Over the last six years, the state Department of Social Services assessed fines amounting to more than $2 million dollars for violations to health code and instances of neglect or abuse in the state’s assisting living facilities. But an investigation into the department’s records show that less than half of the expected $2 million was paid back to Social Services by the end of 2013. This news is troubling, especially considering that the facilities who had been sanctioned most heavily have yet to make their repayment, elder abuse attorneys in San Francisco say.
The federal government organizes inspections and sanctions for nursing homes across the country, but each state is in charge of policing its own assisted living home facilities. In California, state lawmakers have taken an interest in the assisted living institution, due in part to the state’s high population of residents over the age of 65. But even with the heavy fines, sanctioned institutions are not holding up their end of the bargain. One facility in Shasta County paid none of their $250,000 fine; another in Southern California paid only $1,600 on their $19,200 penalty.
These discrepancies between amount owed and amount paid may be the result of a variety of factors. According to a spokesman for the Department, the state can be forced to slow down their collection process, and sometimes even to stop the process altogether. Facilities that go out of business after being slapped with violations and fines may never pay what they owe. Other facilities can appeal their sanctions, and may do so continuously through the four-level appeals process, and do not pay anything during that time. An appellate court may eventually dismiss or reduce the initial fine amount as well.
Despite these roadblocks, the California Senate’s Human Services committee has plans to review the apparent neglect in collecting fees from assisted living facilities this month, and hopes to make changes going forward to ensure that sanctioned facilities are in fact making restitution for the damages, potential hazards, and other laws that they may have broken. The Department will be investigating why certain assisted living institutions have not yet paid their fines, and developing a plan to streamline the collections process, possibly using an automated system that will keep track of unpaid fees.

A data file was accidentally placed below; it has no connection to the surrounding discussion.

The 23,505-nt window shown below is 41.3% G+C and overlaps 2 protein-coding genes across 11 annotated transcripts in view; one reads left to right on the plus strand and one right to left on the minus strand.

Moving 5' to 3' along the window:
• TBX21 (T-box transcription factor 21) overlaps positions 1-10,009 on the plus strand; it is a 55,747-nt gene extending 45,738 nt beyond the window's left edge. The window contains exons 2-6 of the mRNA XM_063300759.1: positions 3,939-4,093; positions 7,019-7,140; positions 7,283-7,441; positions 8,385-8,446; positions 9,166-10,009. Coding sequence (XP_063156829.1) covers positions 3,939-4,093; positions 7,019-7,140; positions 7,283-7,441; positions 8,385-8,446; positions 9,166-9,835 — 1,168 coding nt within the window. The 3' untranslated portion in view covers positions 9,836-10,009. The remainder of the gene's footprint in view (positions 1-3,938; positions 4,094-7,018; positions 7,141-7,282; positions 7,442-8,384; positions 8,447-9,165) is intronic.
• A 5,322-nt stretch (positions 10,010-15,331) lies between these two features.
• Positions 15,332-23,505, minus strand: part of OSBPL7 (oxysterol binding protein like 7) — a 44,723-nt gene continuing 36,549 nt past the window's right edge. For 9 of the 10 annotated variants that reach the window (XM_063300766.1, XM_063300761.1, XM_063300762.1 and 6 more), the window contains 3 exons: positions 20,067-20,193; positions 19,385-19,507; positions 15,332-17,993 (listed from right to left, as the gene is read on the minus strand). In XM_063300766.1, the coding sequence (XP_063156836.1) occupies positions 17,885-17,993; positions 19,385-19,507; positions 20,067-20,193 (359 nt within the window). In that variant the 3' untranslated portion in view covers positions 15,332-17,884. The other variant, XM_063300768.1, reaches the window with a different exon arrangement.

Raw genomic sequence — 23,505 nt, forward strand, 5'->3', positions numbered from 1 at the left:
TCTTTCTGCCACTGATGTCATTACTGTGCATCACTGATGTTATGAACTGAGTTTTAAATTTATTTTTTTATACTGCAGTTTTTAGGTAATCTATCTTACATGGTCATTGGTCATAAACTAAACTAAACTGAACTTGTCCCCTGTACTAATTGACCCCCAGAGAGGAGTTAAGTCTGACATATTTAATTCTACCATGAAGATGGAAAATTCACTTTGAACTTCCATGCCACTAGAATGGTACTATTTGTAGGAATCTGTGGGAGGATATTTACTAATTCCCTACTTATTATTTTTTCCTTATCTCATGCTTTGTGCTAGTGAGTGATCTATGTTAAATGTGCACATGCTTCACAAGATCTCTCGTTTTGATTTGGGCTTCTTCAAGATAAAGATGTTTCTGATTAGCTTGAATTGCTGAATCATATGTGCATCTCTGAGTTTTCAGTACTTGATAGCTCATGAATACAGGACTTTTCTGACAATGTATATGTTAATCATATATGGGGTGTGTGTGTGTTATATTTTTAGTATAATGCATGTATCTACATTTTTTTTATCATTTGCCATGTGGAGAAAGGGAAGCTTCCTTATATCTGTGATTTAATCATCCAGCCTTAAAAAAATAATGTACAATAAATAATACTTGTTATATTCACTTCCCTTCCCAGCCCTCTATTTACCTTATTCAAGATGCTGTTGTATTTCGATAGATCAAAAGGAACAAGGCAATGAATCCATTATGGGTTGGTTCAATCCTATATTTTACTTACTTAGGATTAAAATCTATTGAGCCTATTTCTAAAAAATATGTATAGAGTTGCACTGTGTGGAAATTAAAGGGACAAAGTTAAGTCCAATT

The state has become more diligent in protecting elderly Californians from abusive or substandard assisted living facilities. In 2012, 72 facilities had their operating licenses revoked for violating the state’s assisted living home standards and laws, and many of these facilities have been threatened with permanent termination. By contrast, in 2008, the state revoked 52 licenses for similar violations. However, California has yet to implement a rigorous inspection routine across the board, and San Francisco elder abuse attorneys say that improvement in this area would lead to a higher calibar of facilities for the elderly throughout the state. In recent years, the California Assisted Living Association has led several campaigns for reform in these areas.
At the Evans Law Firm, our elder abuse attorneys serve the San Francisco Bay area who could be in danger from potential abuse or unsafe living conditions in the state’s facilities. If you have concerns about the care you or your loved ones are receiving, contact an Evans Law attorney at 415-441-8669 or www.evanslaw.com today.